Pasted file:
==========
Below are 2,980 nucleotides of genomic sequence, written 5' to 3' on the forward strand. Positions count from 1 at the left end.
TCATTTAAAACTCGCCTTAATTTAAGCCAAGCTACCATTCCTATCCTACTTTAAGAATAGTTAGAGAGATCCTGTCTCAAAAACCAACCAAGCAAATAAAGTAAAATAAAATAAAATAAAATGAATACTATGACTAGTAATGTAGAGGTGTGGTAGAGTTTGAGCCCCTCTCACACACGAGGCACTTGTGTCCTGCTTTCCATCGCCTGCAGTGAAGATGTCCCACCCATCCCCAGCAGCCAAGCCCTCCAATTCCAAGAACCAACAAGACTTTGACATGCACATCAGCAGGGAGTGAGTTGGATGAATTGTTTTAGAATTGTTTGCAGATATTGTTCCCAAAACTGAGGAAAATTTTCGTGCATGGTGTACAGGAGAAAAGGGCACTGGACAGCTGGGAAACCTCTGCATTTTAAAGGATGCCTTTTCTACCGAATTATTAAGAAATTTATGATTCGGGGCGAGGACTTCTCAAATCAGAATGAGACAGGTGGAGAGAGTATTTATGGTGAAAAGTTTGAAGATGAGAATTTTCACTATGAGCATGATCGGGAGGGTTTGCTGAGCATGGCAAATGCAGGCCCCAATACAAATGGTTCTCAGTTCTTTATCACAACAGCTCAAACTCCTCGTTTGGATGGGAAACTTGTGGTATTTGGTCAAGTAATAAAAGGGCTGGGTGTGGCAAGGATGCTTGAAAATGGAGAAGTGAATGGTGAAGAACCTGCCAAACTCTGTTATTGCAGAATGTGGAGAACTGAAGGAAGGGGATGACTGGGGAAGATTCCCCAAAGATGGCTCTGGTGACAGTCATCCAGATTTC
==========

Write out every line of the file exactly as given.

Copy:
Below are 2,980 nucleotides of genomic sequence, written 5' to 3' on the forward strand. Positions count from 1 at the left end.
TCATTTAAAACTCGCCTTAATTTAAGCCAAGCTACCATTCCTATCCTACTTTAAGAATAGTTAGAGAGATCCTGTCTCAAAAACCAACCAAGCAAATAAAGTAAAATAAAATAAAATAAAATGAATACTATGACTAGTAATGTAGAGGTGTGGTAGAGTTTGAGCCCCTCTCACACACGAGGCACTTGTGTCCTGCTTTCCATCGCCTGCAGTGAAGATGTCCCACCCATCCCCAGCAGCCAAGCCCTCCAATTCCAAGAACCAACAAGACTTTGACATGCACATCAGCAGGGAGTGAGTTGGATGAATTGTTTTAGAATTGTTTGCAGATATTGTTCCCAAAACTGAGGAAAATTTTCGTGCATGGTGTACAGGAGAAAAGGGCACTGGACAGCTGGGAAACCTCTGCATTTTAAAGGATGCCTTTTCTACCGAATTATTAAGAAATTTATGATTCGGGGCGAGGACTTCTCAAATCAGAATGAGACAGGTGGAGAGAGTATTTATGGTGAAAAGTTTGAAGATGAGAATTTTCACTATGAGCATGATCGGGAGGGTTTGCTGAGCATGGCAAATGCAGGCCCCAATACAAATGGTTCTCAGTTCTTTATCACAACAGCTCAAACTCCTCGTTTGGATGGGAAACTTGTGGTATTTGGTCAAGTAATAAAAGGGCTGGGTGTGGCAAGGATGCTTGAAAATGGAGAAGTGAATGGTGAAGAACCTGCCAAACTCTGTTATTGCAGAATGTGGAGAACTGAAGGAAGGGGATGACTGGGGAAGATTCCCCAAAGATGGCTCTGGTGACAGTCATCCAGATTTC